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Social Conscience Marks Corporate Special Events Today

Social Conscience Marks Corporate Special Events Today

With top managers eager to burnish their corporate image with a cynical public, many event professionals are adding an altruistic element to the special event programs they create. From local programs to nationwide campaigns, the focus today is on demonstrating the host's sense of social responsibility.

"Community involvement is becoming more prevalent in our corporate culture," according to John Short and Bill Svoboda, owners of Kansas City, Mo.-based EventPros. "Clients are decorating holiday events with toys that are subsequently donated to children's charities, and hosting their employee picnics in conjunction with public fundraising events to ensure their employees are aware of the company's civic commitments."


On the local level, DMC GEP Atlanta recently created an event program for a pharmaceutical client that included working with five Atlanta charities. Attendees built furniture for those transitioning from homelessness, packaged meals for the terminally ill, and packed medical supplies for emerging nations, notes president Michele Lend. A reception back at the hotel allowed each group to share its experiences.

As an event agency specializing in car launches, Cleveland-based Automotive Events tours many locations with clients but often for only short stays. Even so, the team digs deep into the local community to provide support and ensure the programs' success, according to company head John Thorne.

In the recent launch of the Volkswagen Touareg 2 in Coeur d'Alene, Idaho, Automotive Events not only made a donation to the local community college but teamed with its automotive school. "The school provided valuable work shop space for our technicians, while the students gained firsthand experience of working alongside some of the most brilliant automotive minds in the world," Thorne notes.

When the tour for VW's Tiguan stopped in Boulder, Colo., the team recruited journalism students from the University of Colorado at Boulder to work as interns for a week to help produce the event. "The cool part about this event was the fact that the students not only mingled with real-life veteran automotive journalists but actually experienced each and every aspect of the program, from the press conference to the ride-and-drive," Thorne says. The students wrote reviews of the vehicle with advice and support from the journalists; one of the articles was published by leading magazine Car & Driver, he adds.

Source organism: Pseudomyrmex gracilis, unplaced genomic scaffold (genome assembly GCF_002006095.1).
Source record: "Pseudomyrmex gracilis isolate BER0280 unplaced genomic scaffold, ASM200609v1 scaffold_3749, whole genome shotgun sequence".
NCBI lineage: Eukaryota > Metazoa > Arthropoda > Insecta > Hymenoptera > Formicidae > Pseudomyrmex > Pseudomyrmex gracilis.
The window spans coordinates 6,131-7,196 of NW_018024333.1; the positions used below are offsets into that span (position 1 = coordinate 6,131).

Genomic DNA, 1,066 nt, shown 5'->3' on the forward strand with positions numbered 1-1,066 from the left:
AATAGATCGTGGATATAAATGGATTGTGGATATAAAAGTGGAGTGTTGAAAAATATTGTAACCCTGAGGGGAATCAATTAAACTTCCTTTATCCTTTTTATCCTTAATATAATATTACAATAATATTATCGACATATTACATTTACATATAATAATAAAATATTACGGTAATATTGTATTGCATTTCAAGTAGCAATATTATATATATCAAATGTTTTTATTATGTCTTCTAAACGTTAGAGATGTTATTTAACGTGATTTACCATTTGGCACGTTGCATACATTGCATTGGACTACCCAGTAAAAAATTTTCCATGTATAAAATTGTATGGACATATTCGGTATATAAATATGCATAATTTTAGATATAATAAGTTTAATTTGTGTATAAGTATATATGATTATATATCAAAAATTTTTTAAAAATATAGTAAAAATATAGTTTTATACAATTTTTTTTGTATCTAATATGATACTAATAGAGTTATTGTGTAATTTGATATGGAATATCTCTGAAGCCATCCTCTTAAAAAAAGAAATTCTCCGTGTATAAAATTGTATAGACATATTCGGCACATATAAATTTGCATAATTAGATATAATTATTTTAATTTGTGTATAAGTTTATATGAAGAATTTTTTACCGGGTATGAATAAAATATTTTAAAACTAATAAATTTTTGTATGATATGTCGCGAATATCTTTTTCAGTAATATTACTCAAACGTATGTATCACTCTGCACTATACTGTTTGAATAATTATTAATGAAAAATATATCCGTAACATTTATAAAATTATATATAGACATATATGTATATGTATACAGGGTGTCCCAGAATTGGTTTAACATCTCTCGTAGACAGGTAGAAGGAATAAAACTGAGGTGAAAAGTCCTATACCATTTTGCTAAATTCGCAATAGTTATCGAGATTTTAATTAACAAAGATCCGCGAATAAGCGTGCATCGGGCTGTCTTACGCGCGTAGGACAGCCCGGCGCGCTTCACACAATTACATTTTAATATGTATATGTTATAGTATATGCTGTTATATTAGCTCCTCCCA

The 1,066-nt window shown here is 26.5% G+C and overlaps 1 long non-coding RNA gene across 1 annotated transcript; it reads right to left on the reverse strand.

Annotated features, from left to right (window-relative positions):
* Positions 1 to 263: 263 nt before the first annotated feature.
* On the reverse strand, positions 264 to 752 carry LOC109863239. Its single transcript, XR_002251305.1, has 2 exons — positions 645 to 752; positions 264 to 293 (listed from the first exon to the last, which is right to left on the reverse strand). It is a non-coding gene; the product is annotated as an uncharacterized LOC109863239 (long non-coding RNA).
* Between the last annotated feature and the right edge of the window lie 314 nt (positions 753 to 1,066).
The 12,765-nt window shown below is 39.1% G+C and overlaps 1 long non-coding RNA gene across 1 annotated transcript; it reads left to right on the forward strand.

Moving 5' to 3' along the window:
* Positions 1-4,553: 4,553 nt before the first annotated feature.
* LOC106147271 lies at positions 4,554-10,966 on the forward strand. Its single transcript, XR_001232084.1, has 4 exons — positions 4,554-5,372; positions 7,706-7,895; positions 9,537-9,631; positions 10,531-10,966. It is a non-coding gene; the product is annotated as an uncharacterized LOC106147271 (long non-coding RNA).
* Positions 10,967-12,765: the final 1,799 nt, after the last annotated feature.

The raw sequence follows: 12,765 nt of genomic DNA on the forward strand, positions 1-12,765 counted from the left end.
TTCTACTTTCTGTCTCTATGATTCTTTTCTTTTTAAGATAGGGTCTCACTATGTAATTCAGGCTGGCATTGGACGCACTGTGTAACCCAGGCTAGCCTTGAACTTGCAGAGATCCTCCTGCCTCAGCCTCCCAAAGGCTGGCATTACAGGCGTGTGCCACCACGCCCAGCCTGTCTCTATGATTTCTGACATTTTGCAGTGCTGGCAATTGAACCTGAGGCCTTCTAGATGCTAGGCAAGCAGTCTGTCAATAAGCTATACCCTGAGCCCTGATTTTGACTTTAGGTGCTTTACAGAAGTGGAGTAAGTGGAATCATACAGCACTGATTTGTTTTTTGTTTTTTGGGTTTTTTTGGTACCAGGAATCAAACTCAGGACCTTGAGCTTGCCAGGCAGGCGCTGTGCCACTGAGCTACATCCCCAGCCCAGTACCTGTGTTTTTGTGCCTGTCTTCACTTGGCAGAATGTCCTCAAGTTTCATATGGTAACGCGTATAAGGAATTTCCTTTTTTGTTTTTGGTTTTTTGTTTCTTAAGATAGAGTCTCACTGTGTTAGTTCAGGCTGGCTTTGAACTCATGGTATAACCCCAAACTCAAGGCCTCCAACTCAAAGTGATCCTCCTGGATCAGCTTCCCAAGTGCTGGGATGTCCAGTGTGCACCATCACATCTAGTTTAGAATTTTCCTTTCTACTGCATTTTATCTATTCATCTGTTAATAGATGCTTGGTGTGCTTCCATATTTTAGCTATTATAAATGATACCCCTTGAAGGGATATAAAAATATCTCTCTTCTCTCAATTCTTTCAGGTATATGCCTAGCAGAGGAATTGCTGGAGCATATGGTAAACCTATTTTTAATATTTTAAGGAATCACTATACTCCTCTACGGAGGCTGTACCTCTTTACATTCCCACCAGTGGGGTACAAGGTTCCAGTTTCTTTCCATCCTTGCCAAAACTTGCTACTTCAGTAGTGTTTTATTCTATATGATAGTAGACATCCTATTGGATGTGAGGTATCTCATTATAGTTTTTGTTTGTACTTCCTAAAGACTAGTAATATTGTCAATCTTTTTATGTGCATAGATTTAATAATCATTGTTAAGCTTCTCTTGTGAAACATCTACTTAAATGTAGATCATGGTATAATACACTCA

On a broader level, South Pasadena, Calif.-based Fresh Events Co. helped an apparel company demonstrate its commitment to fighting cancer with a splashy press launch in December.

For client PRVCY Premium, Fresh Events brought in celebrity cancer survivors from throughout the U.S. Keying on the pink ribbon symbol of the fight against breast cancer, Fresh Events used a pink carpet to lead to its logo'd step-and-repeat. Once inside the restaurant venue, guests were served pink cocktails in a room bathed with candlelight from branded votives. The company's jeans were displayed on both flat screens and live models.

The evening culminated with a presentation by the company's founder, who told her story about starting the firm after her own mother died of breast cancer, along with stories from the cancer survivors, says Fresh Events' Ada Chan. She adds, "In a room of 400, there wasn't a dry eye to be seen."

Photo by / © Lise Gagne


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